Indiana bats, northern long-eared bats, and prescribed fire in the Appalachians: challenges and considerations.

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  • Author(s): Loeb, Susan; O''Keefe, Joy
  • Date: 2014
  • Station ID: Proceedings - Paper (PR-P)-SRS-2014


The Indiana bat (Myotis sodalist) is an endangered species and the northern long-eared bat (M. septentrionalis) has been proposed for listing as endangered. Both species are found throughout the Appalachians, and they commonly inhabit fire-dependent ecosystems such as pine and pine-oak forests. Due to their legal status, prescribed burns in areas where these species occur must be conducted to avoid harming or harassing the animals, and managers must consider the effects of their prescribed burning programs on these species. We review what is known about the potential positive and negative impacts of prescribed fire on Indiana and northern long-eared bats throughout their life cycles. Prescribed fire may affect Indiana bats and northern long-eared bats by causing short-term disturbance while they are in their roosts, and this may impact them more during critical points of their life cycle such as post-hibernation and the early pup-rearing phase. Prescribed fires may destroy roosts, although they may also create some. However, several studies suggest that both Indiana bats and northern long-eared bats select areas that have been burned for both roosting and foraging, indicating that prescribed fire may be beneficial for both species. Further, prescribed fire may be critical for the long-term restoration of their preferred habitats. Thus, managers and policymakers must balance the short-term impacts with the long-term benefits of prescribed fire within the range of these species.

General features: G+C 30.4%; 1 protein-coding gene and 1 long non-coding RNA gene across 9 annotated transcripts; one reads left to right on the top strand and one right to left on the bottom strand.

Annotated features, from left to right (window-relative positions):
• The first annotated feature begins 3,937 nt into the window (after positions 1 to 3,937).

• Citation: Loeb, S.C.; O'Keefe, J.M. 2014. Indiana bats, northern long-eared bats, and prescribed fire in the Appalachians: challenges and considerations. In: Proceedings, Waldrop, Thomas A., ed. 2014. Proceedings, Wildland Fire in the Appalachians: Discussions among managers and scientists.Gen. Tech. Rep. SRS-199. Asheville, NC: U.S. Department of Agriculture Forest Service, Southern Research Station. p.73-81. 9 p.

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